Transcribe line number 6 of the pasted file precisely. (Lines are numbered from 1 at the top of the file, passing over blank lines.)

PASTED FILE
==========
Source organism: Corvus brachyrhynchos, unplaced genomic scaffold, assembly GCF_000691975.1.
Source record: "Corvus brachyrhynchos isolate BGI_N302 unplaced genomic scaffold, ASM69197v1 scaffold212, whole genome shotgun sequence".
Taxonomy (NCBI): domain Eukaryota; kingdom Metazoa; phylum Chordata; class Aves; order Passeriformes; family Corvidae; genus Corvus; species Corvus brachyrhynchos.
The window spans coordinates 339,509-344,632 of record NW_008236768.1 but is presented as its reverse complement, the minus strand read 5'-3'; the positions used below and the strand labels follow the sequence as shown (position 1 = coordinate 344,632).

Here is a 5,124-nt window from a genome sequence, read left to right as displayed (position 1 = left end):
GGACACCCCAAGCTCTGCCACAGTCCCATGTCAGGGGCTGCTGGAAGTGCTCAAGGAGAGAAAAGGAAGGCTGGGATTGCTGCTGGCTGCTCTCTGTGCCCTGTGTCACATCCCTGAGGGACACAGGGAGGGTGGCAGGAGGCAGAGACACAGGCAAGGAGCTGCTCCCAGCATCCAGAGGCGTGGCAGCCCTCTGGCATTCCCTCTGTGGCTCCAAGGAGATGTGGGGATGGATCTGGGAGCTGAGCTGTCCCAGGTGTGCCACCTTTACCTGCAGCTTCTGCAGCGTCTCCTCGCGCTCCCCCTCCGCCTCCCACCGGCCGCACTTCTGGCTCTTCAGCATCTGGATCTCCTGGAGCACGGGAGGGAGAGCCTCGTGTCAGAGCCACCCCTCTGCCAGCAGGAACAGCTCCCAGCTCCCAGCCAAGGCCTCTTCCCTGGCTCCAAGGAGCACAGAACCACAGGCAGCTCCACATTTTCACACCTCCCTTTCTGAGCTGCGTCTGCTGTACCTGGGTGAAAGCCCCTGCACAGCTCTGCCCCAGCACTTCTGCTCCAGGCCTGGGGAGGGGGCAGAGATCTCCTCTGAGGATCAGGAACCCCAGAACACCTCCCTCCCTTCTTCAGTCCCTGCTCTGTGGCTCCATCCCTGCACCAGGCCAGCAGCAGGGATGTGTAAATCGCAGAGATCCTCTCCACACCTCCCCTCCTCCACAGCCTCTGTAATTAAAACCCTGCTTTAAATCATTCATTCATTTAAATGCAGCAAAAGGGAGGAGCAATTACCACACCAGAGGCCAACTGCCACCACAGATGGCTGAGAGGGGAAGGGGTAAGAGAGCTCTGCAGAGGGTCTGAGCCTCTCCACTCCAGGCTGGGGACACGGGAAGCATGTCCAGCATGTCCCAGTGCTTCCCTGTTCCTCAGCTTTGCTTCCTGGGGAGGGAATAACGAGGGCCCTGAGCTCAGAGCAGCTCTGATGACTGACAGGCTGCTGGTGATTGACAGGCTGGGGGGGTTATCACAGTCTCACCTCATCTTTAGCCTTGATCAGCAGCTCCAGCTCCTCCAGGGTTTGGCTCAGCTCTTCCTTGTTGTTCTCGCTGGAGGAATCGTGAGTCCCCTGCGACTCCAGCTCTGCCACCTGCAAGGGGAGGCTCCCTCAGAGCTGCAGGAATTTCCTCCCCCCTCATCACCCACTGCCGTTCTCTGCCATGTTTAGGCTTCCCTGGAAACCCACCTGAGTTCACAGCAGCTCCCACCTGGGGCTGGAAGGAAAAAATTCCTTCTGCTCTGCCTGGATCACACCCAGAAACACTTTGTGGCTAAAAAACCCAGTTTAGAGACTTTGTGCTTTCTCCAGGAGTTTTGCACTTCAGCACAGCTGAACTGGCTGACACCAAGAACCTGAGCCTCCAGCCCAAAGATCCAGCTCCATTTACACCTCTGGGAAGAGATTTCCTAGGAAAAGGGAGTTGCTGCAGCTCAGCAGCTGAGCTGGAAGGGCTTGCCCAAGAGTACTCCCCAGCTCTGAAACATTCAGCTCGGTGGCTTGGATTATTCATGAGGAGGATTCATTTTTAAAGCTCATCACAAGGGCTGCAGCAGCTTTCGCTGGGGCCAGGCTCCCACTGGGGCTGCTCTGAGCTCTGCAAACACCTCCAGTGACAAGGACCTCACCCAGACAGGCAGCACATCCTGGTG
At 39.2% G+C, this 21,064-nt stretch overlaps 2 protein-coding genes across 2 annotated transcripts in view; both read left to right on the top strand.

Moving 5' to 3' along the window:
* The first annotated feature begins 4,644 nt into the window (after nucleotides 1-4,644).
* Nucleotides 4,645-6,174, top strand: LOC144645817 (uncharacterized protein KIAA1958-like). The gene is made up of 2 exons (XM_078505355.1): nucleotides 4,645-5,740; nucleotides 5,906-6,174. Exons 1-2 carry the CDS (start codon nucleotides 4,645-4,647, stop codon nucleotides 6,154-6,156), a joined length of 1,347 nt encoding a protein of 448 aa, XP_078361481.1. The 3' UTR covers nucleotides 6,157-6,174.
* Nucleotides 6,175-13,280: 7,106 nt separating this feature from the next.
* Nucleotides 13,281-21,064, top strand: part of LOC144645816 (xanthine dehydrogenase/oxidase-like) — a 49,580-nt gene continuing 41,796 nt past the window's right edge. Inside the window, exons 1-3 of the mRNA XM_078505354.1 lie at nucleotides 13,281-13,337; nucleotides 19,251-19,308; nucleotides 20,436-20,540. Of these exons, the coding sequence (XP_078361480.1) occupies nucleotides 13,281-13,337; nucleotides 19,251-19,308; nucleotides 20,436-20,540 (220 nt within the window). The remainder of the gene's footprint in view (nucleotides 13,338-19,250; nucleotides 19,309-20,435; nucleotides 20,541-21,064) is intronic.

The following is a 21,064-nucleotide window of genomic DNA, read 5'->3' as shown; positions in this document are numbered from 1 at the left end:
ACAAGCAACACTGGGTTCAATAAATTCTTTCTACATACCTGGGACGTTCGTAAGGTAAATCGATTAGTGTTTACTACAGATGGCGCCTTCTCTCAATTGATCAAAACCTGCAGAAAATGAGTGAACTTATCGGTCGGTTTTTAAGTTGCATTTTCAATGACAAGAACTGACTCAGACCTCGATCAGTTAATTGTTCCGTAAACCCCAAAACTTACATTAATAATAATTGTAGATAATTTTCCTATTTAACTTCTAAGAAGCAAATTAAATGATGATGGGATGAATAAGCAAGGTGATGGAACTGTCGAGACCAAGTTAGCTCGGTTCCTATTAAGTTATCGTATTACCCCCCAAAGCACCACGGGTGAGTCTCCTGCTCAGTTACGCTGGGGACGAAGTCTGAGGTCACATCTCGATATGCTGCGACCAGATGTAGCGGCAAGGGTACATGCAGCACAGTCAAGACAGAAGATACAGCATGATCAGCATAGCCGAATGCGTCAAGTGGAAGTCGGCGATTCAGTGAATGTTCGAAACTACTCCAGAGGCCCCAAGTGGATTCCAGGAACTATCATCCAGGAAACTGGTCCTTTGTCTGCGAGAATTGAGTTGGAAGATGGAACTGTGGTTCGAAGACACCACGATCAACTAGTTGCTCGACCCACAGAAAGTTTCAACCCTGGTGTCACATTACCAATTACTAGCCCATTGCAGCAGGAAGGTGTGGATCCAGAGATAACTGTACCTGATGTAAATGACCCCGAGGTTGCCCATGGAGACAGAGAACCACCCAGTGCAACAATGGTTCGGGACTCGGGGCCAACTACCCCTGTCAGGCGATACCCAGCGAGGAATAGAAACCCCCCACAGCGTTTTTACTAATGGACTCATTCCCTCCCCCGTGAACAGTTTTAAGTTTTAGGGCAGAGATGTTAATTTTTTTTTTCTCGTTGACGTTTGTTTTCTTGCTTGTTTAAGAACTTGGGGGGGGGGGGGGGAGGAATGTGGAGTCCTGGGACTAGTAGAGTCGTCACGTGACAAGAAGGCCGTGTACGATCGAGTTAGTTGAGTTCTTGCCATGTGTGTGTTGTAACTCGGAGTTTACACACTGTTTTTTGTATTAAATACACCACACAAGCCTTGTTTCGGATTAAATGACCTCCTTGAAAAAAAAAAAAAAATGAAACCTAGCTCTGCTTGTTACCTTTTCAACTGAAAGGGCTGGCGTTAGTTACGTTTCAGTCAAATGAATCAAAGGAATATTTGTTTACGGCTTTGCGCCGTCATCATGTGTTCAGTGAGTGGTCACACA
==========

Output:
GGACACCCCAAGCTCTGCCACAGTCCCATGTCAGGGGCTGCTGGAAGTGCTCAAGGAGAGAAAAGGAAGGCTGGGATTGCTGCTGGCTGCTCTCTGTGCCCTGTGTCACATCCCTGAGGGACACAGGGAGGGTGGCAGGAGGCAGAGACACAGGCAAGGAGCTGCTCCCAGCATCCAGAGGCGTGGCAGCCCTCTGGCATTCCCTCTGTGGCTCCAAGGAGATGTGGGGATGGATCTGGGAGCTGAGCTGTCCCAGGTGTGCCACCTTTACCTGCAGCTTCTGCAGCGTCTCCTCGCGCTCCCCCTCCGCCTCCCACCGGCCGCACTTCTGGCTCTTCAGCATCTGGATCTCCTGGAGCACGGGAGGGAGAGCCTCGTGTCAGAGCCACCCCTCTGCCAGCAGGAACAGCTCCCAGCTCCCAGCCAAGGCCTCTTCCCTGGCTCCAAGGAGCACAGAACCACAGGCAGCTCCACATTTTCACACCTCCCTTTCTGAGCTGCGTCTGCTGTACCTGGGTGAAAGCCCCTGCACAGCTCTGCCCCAGCACTTCTGCTCCAGGCCTGGGGAGGGGGCAGAGATCTCCTCTGAGGATCAGGAACCCCAGAACACCTCCCTCCCTTCTTCAGTCCCTGCTCTGTGGCTCCATCCCTGCACCAGGCCAGCAGCAGGGATGTGTAAATCGCAGAGATCCTCTCCACACCTCCCCTCCTCCACAGCCTCTGTAATTAAAACCCTGCTTTAAATCATTCATTCATTTAAATGCAGCAAAAGGGAGGAGCAATTACCACACCAGAGGCCAACTGCCACCACAGATGGCTGAGAGGGGAAGGGGTAAGAGAGCTCTGCAGAGGGTCTGAGCCTCTCCACTCCAGGCTGGGGACACGGGAAGCATGTCCAGCATGTCCCAGTGCTTCCCTGTTCCTCAGCTTTGCTTCCTGGGGAGGGAATAACGAGGGCCCTGAGCTCAGAGCAGCTCTGATGACTGACAGGCTGCTGGTGATTGACAGGCTGGGGGGGTTATCACAGTCTCACCTCATCTTTAGCCTTGATCAGCAGCTCCAGCTCCTCCAGGGTTTGGCTCAGCTCTTCCTTGTTGTTCTCGCTGGAGGAATCGTGAGTCCCCTGCGACTCCAGCTCTGCCACCTGCAAGGGGAGGCTCCCTCAGAGCTGCAGGAATTTCCTCCCCCCTCATCACCCACTGCCGTTCTCTGCCATGTTTAGGCTTCCCTGGAAACCCACCTGAGTTCACAGCAGCTCCCACCTGGGGCTGGAAGGAAAAAATTCCTTCTGCTCTGCCTGGATCACACCCAGAAACACTTTGTGGCTAAAAAACCCAGTTTAGAGACTTTGTGCTTTCTCCAGGAGTTTTGCACTTCAGCACAGCTGAACTGGCTGACACCAAGAACCTGAGCCTCCAGCCCAAAGATCCAGCTCCATTTACACCTCTGGGAAGAGATTTCCTAGGAAAAGGGAGTTGCTGCAGCTCAGCAGCTGAGCTGGAAGGGCTTGCCCAAGAGTACTCCCCAGCTCTGAAACATTCAGCTCGGTGGCTTGGATTATTCATGAGGAGGATTCATTTTTAAAGCTCATCACAAGGGCTGCAGCAGCTTTCGCTGGGGCCAGGCTCCCACTGGGGCTGCTCTGAGCTCTGCAAACACCTCCAGTGACAAGGACCTCACCCAGACAGGCAGCACATCCTGGTG